For the first several decades of its existence, AMA would declare a variety of different champions each year, typically based on the outcome of certain one-day events in different classifications. The coveted “Number 1” plate was assigned for the following season to whomever won the prestigious classic over the 1-mile dirt track at the Illinois State Fairgrounds in Springfield.

For the first time in 1954, a series of widely diversified events awarded points toward a seasonal Grand National Championship. Not only was Leonard the inaugural titlist under those circumstances, he also won it again in 1956 and 1957,in addition to placing second in three other years through 1961.

Runner-up in points to Leonard that first year was his Harley-Davidson factory teammate, Paul Goldsmith. A mentor of sorts who helped Leonard numerous times throughout his career, Goldsmith remained a very close friend, talking with Leonard by phone just days before his passing. Goldsmith lobbied for Leonard to drive a Nichels Engineering Dodge on the USAC Stock Car circuit in 1964, with Leonard ending up fifth in points and winning the 100-miler on the dirt track at Du Quoin, Ill.

Leonard once revealed that driving in the Indianapolis 500 had been an ambition of his since boyhood, as many of his heroes were 500 drivers who took part in the West Coast Midget Car races he watched from the grandstands in San Diego as a teenager. “I never started out to race bikes,” Leonard once said, “but I couldn’t seem to get into Midgets and since I didn’t have much money, it ended up that bikes were how I got started and how I got to Indianapolis.”

Despite finishing third in the “500” on two occasions, the overall results fail to illustrate how much of a contender Leonard was for victory year after year. In 1968, for instance, the year after his third-place finish as a teammate to race-winner A.J. Foyt Jr., Leonard was recruited to assist the Granatelli STP team, which had just suffered through a devastating series of major driver injuries and setbacks.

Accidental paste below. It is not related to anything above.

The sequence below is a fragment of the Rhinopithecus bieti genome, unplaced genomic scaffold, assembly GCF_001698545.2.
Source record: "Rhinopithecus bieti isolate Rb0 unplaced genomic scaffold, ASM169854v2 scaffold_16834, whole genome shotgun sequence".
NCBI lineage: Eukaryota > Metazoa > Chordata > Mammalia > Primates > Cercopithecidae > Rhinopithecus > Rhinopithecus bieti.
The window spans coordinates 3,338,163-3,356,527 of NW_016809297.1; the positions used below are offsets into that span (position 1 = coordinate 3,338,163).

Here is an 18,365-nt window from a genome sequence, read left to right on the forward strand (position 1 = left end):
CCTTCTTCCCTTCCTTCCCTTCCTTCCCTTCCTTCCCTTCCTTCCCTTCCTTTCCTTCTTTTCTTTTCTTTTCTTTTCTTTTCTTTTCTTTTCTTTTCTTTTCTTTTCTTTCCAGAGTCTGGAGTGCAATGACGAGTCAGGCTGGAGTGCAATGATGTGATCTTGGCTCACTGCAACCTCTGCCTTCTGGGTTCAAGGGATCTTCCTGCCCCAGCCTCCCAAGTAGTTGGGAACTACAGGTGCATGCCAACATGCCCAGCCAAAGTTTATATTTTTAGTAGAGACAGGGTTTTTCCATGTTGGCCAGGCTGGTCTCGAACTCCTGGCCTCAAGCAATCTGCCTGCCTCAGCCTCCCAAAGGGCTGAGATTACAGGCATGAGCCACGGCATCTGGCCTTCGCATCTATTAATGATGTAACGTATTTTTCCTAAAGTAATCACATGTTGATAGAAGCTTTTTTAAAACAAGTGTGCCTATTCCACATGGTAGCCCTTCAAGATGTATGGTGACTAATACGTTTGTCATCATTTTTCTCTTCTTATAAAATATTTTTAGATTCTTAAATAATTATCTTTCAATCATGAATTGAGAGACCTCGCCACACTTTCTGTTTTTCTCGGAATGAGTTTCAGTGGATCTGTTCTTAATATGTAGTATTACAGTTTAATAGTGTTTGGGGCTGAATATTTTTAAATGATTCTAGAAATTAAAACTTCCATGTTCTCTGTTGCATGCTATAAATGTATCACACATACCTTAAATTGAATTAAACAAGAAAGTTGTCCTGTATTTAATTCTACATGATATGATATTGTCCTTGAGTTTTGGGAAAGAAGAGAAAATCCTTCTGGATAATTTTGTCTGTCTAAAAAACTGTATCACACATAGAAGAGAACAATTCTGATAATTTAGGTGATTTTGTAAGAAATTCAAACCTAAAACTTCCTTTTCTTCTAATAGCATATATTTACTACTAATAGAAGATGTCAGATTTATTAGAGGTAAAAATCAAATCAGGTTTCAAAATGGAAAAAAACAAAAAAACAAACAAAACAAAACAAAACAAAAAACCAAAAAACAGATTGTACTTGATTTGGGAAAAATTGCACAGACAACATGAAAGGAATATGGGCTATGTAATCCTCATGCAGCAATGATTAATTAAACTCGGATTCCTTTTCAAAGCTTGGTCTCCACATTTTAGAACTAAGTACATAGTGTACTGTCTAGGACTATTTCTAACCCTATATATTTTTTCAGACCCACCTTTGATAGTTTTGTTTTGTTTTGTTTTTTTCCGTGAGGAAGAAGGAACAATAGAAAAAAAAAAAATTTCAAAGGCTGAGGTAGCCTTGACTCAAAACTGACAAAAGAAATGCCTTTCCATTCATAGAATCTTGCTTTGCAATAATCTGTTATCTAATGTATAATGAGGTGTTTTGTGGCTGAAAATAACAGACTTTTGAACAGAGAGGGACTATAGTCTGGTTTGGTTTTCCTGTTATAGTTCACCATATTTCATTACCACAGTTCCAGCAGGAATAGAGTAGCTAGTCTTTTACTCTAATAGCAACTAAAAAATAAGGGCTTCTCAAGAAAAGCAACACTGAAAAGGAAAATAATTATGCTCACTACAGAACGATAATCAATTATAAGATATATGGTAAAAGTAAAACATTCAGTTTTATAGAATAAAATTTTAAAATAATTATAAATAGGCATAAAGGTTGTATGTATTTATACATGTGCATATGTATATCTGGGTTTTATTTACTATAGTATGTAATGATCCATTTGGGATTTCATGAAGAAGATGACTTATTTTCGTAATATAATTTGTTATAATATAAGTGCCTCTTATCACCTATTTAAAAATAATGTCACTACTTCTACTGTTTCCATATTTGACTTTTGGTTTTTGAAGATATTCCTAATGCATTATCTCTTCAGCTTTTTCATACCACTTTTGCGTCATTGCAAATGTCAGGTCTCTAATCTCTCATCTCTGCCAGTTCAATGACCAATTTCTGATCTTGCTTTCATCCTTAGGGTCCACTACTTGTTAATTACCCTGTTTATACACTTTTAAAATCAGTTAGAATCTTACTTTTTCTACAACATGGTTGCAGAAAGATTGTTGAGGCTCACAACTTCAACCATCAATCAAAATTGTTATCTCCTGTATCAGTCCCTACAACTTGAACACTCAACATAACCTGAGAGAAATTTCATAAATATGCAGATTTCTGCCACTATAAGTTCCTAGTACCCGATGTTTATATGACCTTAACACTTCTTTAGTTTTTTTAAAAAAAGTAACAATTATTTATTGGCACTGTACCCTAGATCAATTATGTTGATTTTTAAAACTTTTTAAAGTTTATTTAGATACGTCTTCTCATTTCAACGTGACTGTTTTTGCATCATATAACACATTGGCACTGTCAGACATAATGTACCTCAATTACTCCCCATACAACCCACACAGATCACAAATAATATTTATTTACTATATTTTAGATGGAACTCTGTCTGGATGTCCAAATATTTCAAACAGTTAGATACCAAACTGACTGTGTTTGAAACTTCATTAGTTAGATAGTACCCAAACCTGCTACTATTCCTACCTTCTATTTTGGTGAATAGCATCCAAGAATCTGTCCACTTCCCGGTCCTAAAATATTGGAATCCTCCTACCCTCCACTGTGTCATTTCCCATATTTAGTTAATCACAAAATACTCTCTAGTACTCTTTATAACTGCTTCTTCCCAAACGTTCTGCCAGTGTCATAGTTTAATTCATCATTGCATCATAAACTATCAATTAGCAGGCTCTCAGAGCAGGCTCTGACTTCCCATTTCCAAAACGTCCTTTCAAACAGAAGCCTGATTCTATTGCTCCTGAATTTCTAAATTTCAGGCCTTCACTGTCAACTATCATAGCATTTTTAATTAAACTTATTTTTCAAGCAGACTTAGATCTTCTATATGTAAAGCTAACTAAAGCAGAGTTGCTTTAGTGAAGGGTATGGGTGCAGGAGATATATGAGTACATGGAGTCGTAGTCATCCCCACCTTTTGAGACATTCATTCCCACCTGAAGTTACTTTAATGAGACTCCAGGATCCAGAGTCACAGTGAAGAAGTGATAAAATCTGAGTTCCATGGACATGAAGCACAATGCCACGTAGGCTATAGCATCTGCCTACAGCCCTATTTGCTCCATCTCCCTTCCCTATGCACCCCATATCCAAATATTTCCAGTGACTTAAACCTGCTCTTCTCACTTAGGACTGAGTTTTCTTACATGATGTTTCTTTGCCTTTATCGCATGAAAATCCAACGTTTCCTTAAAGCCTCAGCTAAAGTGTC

Assigned to a rear-engine Pratt & Whitney gas turbine-powered four-wheel-drive Lotus “wedge car,” Leonard and one of his teammates, British Formula One World Driving Champion Graham Hill, quickly stabilized the still-reeling team by qualifying one-two. 

Although he led only 31 laps of the 1968 race, Leonard appeared headed for victory and was in front when a late-race caution was about to end on Lap 192. Out came the green and Leonard promptly slowed, heading for the Turn 1 infield grass, a failed fuel pump shaft forcing him out within sight of victory. 

In 1969, Leonard ran second for many laps in a Smokey Yunick-entered, turbocharged Ford-powered Eagle until turbocharger problems resulted in a couple of lengthy pit stops. He managed to salvage sixth at the finish but was still several laps behind when he could well have been strongly challenging Mario Andretti for the win.

In 1970, Leonard ran second again for several laps, this time behind teammate Al Unser in one of the Vel’s Parnelli Jones Johnny Lightning Specials. A faulty ignition eliminated Leonard after 73 laps; days later, he trounced the entire field at Milwaukee.

In 1971, as Unser’s teammate but now sporting yellow Samsonite livery instead of Johnny Lightning blue, Leonard waged a great back-and-forth battle over several laps with Unser, including as late as Lap 117, shortly before turbocharger problems sent him to the sidelines. 

There was certainly consolation from a third-place Indianapolis 500 finish the following year behind Mark Donohue and Unser. But because Leonard led a less-flamboyant existence than some of his peers, his name tends to be overlooked when fans and historians discuss the most deserving 500 drivers who never won “The Greatest Spectacle in Racing.”

 

| , RacinToday.com Tuesday, May 2 2017